The Toronto of tomorrow offers WiFi, and lots of it. From Starbucks to the lobbies of office buildings, Toronto is awash in wireless signals, many offered for free with a single click. As carriers assess impending spectrum crunches, where users’ data needs will inevitably climb higher than their limited spectrum affords, “offloading,” the act of siphoning cellular traffic to localized WiFi hotspots, will continue to grow.
According to Cisco’s VNI Global Mobile Data Traffic Forecast, by 2018, 52% of mobile traffic will be served over WiFi or small cell networks rather than cellular networks themselves, an increase of 7% of 2013 numbers. As devices become smarter and handoffs between local and cellular networks more seamless, many users won’t know the difference — or care — between the two. In fact, early models of fifth generation, or 5G, networks presume that traffic from cellular and small, local networks such as WiFi are one in the same.
Despite the seeming ubiquity of WiFi and cellular service among urban Canadian cities, both are still missing in the place that stationary commuters yearn for it most: the subway system. BAI Canada recently won a 20-year, $25 million contract to bring wireless connectivity to the TTC, and in November of last year launched platform-level WiFi service at the two busiest stations in Toronto, St. George and Bloor/Yonge. Now that the Prototype stage has been completed, newly-appointed CEO Ken Ranger is laying out his plans for the next two phases, and the scope is certainly ambitious.
“We’ve had an amazing response,” says Ranger, who stepped up from the COO role he inhabited since March 2013. “[Since launching in December] there have been 170,000 unique devices connected to the network, with 1.5 million sessions,” a staggering number for a service, dubbed TConnect, that is not widely known. The ad-based service requires users to accept a standard terms & conditions clause followed by a short 15-second video, after which they are free to browse, tweet and chat for one hour before having to watch another. The model has become standard in public WiFi systems, popularized by the quick service favourites, Starbucks and McDonald’s. Ranger says that in May alone the system processed 2TB of data, a number set to increase as more riders become aware of the service’s availability.
“Right now, we’re excited to finish rolling out availability to all stations,” the so-called Phase 1. Ranger aims to complete the work by 2017, but it could be sooner: “We like to under-promise and over-deliver,” referring to the narrative of Apple’s traditional financial guidance. When the infrastructure work is complete, all stations will be wired for both WiFi and cellular connectivity; says Ranger, “It takes a lot of wires to create a wireless system.” Right now, fiber is pumped into each station, which is then routed to various switches connected to antennas around the stations. Until mobile carriers sign agreements with BAI Canada, only WiFi will be offered in the stations, the signals of which terminate at the tunnels.
Eventually, the plan is to offer station-to-station connectivity through the tunnels. This encompasses Phase 2, which BAI aims to complete by 2019. Until then, WiFi signals will get cut off when riders begin travelling through the TTC’s three main lines, occasionally reconnecting when surfacing above ground.
It is in those moments, when riders get a glimpse of sky and pray for half a minute of cellular signal before diving back underground, that Ranger says cellphone customers suffer the most. As riders glide through the tunnels, bits of signal cause smartphones to increase their antenna strength in the hope of holding on for a moment longer. This negatively affects battery life, which contributes to complaints about faulty devices. Once trains themselves are equipped with wireless connectivity, smartphone users won’t see the same impact on battery going from Finch to Union and back again.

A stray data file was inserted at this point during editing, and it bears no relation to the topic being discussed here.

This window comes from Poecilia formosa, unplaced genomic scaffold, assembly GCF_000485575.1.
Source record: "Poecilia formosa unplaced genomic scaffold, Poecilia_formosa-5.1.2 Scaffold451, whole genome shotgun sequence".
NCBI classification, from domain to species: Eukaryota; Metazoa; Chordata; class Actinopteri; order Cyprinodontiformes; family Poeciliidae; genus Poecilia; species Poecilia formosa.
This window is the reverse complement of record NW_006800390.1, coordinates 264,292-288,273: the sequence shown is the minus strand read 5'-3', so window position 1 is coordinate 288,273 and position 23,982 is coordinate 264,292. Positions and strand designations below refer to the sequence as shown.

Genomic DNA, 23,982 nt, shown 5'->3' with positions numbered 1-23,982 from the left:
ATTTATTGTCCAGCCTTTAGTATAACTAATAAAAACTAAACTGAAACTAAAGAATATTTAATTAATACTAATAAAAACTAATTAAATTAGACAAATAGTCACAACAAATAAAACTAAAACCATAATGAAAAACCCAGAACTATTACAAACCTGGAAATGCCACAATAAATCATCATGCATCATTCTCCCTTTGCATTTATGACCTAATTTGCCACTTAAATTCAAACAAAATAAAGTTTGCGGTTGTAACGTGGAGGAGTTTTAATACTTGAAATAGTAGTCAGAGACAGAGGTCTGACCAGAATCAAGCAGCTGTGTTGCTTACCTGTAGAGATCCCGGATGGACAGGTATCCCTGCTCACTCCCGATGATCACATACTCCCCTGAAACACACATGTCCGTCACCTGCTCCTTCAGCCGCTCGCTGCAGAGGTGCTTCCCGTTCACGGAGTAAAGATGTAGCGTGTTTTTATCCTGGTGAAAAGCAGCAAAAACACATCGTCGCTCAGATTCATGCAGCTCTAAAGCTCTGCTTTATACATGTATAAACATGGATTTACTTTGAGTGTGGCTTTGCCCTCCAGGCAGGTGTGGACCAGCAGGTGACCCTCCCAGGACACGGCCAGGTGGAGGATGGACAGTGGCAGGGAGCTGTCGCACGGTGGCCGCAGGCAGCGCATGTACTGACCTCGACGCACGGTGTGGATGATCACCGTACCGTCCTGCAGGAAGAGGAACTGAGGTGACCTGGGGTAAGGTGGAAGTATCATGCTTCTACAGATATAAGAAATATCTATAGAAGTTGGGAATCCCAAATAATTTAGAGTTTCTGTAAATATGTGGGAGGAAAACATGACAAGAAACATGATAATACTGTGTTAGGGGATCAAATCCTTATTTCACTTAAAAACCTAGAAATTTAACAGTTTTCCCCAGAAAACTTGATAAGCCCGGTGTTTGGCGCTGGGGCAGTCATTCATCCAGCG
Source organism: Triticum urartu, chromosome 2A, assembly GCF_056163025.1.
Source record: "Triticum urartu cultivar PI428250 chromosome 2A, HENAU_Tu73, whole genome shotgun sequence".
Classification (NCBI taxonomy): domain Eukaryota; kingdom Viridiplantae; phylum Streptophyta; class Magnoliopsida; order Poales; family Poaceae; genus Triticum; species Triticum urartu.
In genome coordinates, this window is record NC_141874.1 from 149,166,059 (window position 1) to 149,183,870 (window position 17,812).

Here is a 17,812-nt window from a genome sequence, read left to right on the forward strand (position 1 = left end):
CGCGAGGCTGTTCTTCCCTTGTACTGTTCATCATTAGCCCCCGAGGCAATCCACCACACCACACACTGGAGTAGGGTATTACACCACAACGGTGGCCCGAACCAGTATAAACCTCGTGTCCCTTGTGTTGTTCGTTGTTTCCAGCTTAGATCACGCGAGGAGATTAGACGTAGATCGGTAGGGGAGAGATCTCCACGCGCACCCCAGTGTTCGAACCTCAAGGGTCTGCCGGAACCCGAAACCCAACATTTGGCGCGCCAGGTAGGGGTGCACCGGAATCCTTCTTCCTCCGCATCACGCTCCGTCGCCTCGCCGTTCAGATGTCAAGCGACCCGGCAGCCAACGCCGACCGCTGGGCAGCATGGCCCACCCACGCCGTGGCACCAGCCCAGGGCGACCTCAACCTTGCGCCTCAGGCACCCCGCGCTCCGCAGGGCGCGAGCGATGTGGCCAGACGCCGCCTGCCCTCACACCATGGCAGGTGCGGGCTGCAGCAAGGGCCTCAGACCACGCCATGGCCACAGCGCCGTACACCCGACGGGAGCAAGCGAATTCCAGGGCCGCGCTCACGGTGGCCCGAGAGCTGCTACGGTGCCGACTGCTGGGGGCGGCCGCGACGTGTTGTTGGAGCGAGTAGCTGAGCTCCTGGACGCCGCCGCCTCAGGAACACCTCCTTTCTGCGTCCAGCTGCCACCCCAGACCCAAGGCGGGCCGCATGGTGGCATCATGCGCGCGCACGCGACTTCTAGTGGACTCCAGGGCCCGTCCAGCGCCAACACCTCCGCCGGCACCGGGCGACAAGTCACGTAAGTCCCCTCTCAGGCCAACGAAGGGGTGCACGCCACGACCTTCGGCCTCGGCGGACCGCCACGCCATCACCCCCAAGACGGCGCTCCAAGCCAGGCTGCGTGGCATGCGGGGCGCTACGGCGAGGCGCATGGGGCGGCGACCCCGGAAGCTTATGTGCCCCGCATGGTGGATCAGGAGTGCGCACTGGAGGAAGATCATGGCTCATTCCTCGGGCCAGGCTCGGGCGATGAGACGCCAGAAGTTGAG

As for which devices are currently logging onto the two available WiFi networks on the TTC, the chart above, sent to us from BAI itself, speaks for itself: iPhones make up over 60% of the total users, while Android combines for just under 40%, with BlackBerry and “other” bringing up the rear.
BAI Canada, an independently-owned subsidiary of BAI Group, has benefited from lessons learned in other busy metropolitan areas like New York City and Hong Kong. Last year, the MTA began offering cellular service in many of its Manhattan tunnels to the delight of its millions of daily riders, and while Ranger won’t comment on when deals with Canadian carriers will be signed, he’s confident riders won’t have to wait too much longer.
“It’s what customers want,” he says, hinting that it’s just a matter of time before Rogers, TELUS and Bell get on board. “We’re doing all the hard work; they just have to come in and set up their equipment. We do the rest.”
BAI’s business model is not difficult to ascertain, either. As exclusive owners of the subterranean airwaves, the company charges advertisers for access to riders’ eyes and ears, and businesses for access to its bandwidth. And because there are no competing signals, bandwidth is plentiful.
I performed tests at 2pm on the southbound platform of Bloor/Yonge and achieved around 10Mbps down and up, an achievement that most other free WiFi providers can’t reproduce. While users are subject to a standard Fair Use policy, prohibiting illegal activities and such, most riders will be limited by time, not bandwidth. With non-rush hour trains arriving every five minutes, a short VoIP call or a quick Twitter check is more likely than watching an episode of Orange Is The New Black.
While TTC goers still have a long wait for the next stages to be completed, BAI Canada is confident that the future looks good for wireless on the underground.